Verbose Veteran

By Reba Phelps


While my family is known to be open and honest about every minor detail there’s some things we never discussed growing up. Some things were just never questioned. We knew our family history.

Reflecting back I can’t distinguish if we were too busy being children or if we had a gut feeling telling us not to go there. Whatever the case, we never asked my father about his Vietnam War experience.

While my father was a proud member of the US Navy and a Veteran of the Vietnam War he absolutely never spoke of it.

He was a very quiet Veteran. He had all the memorabilia. He had the military id card. He had the yearbook with all of his peer’s photos. He had the basic stories of where he was stationed and how long he stayed on the ship. He could go through the yearbook and pick out his closest friends. My dad even had jokes about his military stay.

When he was in a bad mood or feeling impatient he would say, “my agent orange is acting up today.” We always laughed.

We never bothered to delve deeper into his military actions until my oldest daughter decided she needed more details and my lack of knowledge was completely unacceptable.

One weekend we met for a family lunch, which started like many others. A few text messages exchanged with family to see if anyone had lunch plans. A few more text messages debating the cuisine and location. Once settled, our clan descended upon a Natchitoches restaurant.

Shortly after ordering drinks and appetizers we exchanged a few pleasantries my daughter dropped a Texas size bomb and brought the whole table (and half the restaurant) to a screeching halt. She said, “So Pappaw, how many people did you have to kill while you were in Vietnam?”

The silence was deafening. You could have heard a pin drop. It seemed as though the tables around us paused and the waitresses waited to see what happened. Our whole table, including my new stepmom, stopped visiting and looked at me. Being the child’s parent I was about to plunge into rescue and education mode. I planned on apologizing for her outburst and discussing the proper etiquette of addressing a Veteran and their memoirs.

Before I could, my father replied, “It was so many I couldn’t keep up with it.”

Obviously he was being humorous, but after he broke the ice, he was like a fountain overflowing. He began by telling us about the recruiting process. He wasn’t sure they’d accept him because he lost most of the sight in his right eye after a childhood infection.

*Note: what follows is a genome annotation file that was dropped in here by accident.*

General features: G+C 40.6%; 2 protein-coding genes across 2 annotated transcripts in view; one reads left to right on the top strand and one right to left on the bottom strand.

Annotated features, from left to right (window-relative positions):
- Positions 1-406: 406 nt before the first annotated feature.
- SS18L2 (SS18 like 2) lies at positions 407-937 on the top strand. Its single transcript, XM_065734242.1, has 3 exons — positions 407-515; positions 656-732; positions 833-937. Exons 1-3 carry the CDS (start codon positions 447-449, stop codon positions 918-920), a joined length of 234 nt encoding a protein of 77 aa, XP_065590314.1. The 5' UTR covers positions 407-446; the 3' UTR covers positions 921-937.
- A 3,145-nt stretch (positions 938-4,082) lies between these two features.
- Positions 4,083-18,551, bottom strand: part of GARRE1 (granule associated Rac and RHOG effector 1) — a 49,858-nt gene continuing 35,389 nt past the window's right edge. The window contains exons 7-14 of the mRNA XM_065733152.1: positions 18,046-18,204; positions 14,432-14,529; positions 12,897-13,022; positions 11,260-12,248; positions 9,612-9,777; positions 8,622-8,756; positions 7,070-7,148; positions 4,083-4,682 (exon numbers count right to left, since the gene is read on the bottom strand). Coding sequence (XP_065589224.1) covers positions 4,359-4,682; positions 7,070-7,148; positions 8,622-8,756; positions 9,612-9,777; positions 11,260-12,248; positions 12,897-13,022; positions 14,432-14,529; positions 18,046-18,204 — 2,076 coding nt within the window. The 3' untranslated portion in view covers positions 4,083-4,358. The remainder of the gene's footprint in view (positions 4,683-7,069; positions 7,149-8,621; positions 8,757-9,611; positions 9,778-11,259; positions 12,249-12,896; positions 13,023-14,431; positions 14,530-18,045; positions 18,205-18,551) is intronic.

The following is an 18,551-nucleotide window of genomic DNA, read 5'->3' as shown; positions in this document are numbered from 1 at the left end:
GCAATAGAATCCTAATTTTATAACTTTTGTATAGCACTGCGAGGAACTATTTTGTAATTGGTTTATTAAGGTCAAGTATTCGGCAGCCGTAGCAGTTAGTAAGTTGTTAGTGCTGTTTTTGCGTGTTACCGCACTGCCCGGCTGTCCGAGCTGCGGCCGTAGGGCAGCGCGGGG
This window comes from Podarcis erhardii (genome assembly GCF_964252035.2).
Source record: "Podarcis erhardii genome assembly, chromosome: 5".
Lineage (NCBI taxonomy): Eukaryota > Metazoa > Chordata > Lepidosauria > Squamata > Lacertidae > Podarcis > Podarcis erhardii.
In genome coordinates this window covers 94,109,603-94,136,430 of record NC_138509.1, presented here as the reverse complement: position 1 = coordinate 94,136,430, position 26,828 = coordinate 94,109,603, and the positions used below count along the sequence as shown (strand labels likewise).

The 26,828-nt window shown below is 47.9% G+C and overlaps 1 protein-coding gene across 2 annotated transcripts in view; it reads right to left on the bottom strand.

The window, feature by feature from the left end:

Growing up he had many role models who joined the military. Every single one of his brothers served in a branch.

While assigned to a communication ship, he had to sleep with his leg wrapped around the chains anchoring the beds to the wall because when they hit large waves they would fall out of the bed onto the steel floor.

When he arrived in Vietnam they were nearing a shore where a battle was taking place and he could feel the gunshot vibrations on the ship. A jet flew over them that had been struck and he still remembers what the heat felt like from that moment.

He shared that his deployment was for Westpac and Vietnam.

While we hung on every word that was finally coming forth from the silent man we lived with, our hearts were broken for him. He explained that when he and the others returned home there were no hero’s welcomes. They were treated so poorly and were mostly met with protesters.

He did go on to share that it touches his soul to see our Troops being so loved and welcomed when they come home. He can rarely watch it on TV without shedding a tear.

Meredith’s seemingly inappropriate question opened the door for many conversations with my father that included the name of the two ships he traveled on and many other details that make up the beauty and history of his time served in the US Navy. Recently I located the information on the two ships and shared it with him. It brought back a multitude of memories and I think just enough time has passed where he can truly reflect on his experience and appreciate that God spared his life during that time and enabled him to come back home to continue the journey that created a whole family.

My father’s birthday is May 30 and it always falls around Memorial Day. Every birthday that roles around for him is a complete blessing and a reminder of the military men and women who so willingly gave their lives so that we can enjoy the freedoms we have.

“Blessed be the Lord, my rock, who trains my hands for war, and my fingers for battle; My Lovingkindness and my fortress, My stronghold and my deliverer, My shield and he in whom I take refuge, who subdues my people under me”

Psalm 144:1-2



Find great bargains at Ivan Smith’s Summer Warehouse Sale


You’re in luck because Ivan Smith Furniture’s warehouse is filled to capacity. That means they’re holding their annual Summer Warehouse Sale Saturday, June 2 from 9 am – 2 pm.

The sale includes a large selection of hundreds of items to choose from including:

discontinued merchandise
floor models with small imperfections
Lightly used furniture
Odd occasional tables and ottomans
Sleeper sofas
Queen size mattress floor model sets and previous year models

The best part is all these items are seriously marked down. We’re talking below cost prices!

“This is a popular event, and that means there will be a line at the door when the sale starts,” said Dane Terrell. “If you see a specific item you want, make sure to get to the store early.”